Kirksville becomes latest Missouri community to expand anti-discrimination protections
This article first appeared in the St. Louis Beacon, Aug. 20, 2013 - Kirksville – home of Truman State University – has become the latest community in Missouri to adopt an ordinance that expands anti-discrimination protections to include sexual orientation and gender identity.
Kirksville now is the 14th community in the state to do so, according to PROMO, a St. Louis-based statewide advocacy group for the lesbian, gay, bisexual and transgendered community.
The Kirksville City Council voted 3-2 Monday night to expand the protections, in effect reversing a July 1 rejection of the idea. The vote came after more than an hour of debate. Testimony came from both passionate supporters and opponents, attendees said.
According to PROMO, the supporters were: Mayor Richard Detweiler (who had voted against the proposal in July), Councilman Jerry Mills and Councilman Glen Moritz.
Supporters addressing the council included Truman State University president Troy Paino.
The proposal approved Monday reflected some changes from the initial one in July, including the creation of a human rights officer, “rather than the nine-person Human Rights Commission, with a significantly limited role,” PROMO said in a statement.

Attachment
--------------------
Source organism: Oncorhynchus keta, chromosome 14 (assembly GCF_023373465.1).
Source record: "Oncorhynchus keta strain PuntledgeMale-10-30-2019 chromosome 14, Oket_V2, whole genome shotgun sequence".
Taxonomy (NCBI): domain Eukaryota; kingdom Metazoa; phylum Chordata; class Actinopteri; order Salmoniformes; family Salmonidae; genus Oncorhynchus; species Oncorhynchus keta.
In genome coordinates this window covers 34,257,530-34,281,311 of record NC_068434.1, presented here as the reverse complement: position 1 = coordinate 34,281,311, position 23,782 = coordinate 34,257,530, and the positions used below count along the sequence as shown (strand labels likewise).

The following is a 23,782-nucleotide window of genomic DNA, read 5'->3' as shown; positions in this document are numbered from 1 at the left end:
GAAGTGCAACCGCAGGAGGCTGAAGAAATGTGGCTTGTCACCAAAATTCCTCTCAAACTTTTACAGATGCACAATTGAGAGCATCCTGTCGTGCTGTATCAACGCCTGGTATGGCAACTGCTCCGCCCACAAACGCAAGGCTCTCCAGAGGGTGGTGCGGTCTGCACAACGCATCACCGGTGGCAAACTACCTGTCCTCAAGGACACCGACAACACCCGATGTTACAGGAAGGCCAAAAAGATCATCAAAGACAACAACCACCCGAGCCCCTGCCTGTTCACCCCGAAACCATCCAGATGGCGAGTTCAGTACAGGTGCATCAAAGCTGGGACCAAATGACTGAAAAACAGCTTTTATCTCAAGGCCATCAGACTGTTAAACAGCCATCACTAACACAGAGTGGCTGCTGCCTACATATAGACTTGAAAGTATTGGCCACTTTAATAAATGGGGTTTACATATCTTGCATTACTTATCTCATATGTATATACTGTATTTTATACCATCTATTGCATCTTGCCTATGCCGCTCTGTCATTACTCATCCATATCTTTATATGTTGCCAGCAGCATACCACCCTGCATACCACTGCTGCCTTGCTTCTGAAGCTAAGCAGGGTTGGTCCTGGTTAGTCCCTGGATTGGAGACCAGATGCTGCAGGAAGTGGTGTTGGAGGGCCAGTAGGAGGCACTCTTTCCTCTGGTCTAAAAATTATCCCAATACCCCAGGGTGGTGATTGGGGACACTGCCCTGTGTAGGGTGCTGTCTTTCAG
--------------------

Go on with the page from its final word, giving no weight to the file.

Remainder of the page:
Also, the city opted to exempt religious entities for those employers with five or fewer employees, keeping it in line with state exemptions.
A.J. Bockelman, PROMO’s executive director, said in a statement, "We know from experience these battles are hard fought, but time after time, we know that justice and equality prevail.”
Webster Groves next
Next up is Webster Groves, where the council will meet Tuesday night.
PROMO has announced that it wants to persuade Webster Groves to go beyond its earlier approval of a measure expanding anti-discrimination protections only for housing, when it comes to the LGBT community.
Activists want to include protections for employment and public accommodations as well.
Most of the 14 communities in the state approving the broader list of protections are in the St. Louis area.